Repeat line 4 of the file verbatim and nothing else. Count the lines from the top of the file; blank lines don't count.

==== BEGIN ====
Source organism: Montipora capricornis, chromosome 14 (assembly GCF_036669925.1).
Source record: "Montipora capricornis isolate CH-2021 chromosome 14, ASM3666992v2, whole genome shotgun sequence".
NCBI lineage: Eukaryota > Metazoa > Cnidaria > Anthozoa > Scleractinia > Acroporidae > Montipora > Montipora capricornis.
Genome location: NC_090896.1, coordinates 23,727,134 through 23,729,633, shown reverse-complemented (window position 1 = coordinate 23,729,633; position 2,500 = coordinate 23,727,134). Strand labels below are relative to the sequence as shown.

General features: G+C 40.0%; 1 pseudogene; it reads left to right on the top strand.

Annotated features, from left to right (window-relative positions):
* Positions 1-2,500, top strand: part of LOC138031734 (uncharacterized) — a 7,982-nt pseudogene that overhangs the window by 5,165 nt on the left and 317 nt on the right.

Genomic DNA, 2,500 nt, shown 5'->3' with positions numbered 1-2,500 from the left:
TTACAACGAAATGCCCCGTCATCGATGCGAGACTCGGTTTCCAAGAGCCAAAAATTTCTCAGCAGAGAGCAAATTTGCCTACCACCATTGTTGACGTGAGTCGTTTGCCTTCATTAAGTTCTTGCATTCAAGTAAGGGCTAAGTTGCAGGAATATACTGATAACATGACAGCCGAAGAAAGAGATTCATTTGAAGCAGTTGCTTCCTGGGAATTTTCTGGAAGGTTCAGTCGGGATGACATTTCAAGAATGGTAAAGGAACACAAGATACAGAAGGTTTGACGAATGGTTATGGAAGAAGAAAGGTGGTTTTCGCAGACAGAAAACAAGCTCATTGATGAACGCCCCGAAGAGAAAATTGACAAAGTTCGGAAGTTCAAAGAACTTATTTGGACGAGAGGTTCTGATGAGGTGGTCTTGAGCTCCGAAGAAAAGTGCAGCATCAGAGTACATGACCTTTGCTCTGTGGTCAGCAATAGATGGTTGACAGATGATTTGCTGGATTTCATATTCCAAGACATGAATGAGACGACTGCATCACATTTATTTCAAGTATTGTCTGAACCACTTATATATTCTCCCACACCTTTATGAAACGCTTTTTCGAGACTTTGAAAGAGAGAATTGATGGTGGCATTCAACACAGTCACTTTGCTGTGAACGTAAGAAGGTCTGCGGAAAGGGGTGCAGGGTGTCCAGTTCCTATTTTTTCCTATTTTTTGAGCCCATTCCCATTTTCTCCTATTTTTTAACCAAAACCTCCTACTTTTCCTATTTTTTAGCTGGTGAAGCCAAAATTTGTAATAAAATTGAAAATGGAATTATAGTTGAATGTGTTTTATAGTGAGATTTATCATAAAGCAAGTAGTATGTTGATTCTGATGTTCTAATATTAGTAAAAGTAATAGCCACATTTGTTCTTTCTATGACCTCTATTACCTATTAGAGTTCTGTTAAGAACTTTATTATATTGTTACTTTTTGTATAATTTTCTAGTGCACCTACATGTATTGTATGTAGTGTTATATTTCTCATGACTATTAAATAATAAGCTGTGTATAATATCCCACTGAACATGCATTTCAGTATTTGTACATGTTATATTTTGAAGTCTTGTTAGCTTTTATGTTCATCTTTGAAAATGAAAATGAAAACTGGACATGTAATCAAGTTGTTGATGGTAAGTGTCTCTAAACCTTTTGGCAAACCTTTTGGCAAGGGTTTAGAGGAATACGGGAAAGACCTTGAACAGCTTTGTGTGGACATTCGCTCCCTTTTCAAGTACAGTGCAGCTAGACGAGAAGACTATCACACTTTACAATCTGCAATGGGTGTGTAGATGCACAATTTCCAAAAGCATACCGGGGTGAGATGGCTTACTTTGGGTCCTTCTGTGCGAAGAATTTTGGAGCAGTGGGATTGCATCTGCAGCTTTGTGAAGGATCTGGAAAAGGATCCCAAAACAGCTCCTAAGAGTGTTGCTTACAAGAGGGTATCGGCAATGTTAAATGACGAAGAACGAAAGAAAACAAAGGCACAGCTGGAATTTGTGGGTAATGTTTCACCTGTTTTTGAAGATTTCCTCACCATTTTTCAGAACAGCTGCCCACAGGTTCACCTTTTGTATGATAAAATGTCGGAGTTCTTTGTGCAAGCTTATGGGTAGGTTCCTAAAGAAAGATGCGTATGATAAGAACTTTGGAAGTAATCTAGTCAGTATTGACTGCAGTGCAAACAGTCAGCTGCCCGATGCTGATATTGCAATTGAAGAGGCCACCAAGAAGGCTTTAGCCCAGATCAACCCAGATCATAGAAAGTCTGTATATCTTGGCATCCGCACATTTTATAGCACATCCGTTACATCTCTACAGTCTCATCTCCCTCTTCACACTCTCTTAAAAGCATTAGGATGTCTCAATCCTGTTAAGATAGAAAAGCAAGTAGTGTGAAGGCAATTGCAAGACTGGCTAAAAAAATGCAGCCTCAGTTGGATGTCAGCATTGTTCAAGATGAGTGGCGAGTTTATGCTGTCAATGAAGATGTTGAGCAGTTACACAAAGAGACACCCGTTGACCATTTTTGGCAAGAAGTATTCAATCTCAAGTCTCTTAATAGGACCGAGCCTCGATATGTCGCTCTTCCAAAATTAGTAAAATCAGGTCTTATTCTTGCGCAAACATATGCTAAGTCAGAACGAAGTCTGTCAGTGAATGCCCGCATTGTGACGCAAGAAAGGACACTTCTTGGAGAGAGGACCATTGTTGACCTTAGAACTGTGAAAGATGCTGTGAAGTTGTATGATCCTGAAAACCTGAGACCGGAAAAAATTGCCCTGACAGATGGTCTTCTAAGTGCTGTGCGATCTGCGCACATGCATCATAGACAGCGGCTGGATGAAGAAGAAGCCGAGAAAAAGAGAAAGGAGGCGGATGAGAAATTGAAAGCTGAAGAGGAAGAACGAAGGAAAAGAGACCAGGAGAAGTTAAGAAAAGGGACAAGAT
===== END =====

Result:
Genome location: NC_090896.1, coordinates 23,727,134 through 23,729,633, shown reverse-complemented (window position 1 = coordinate 23,729,633; position 2,500 = coordinate 23,727,134). Strand labels below are relative to the sequence as shown.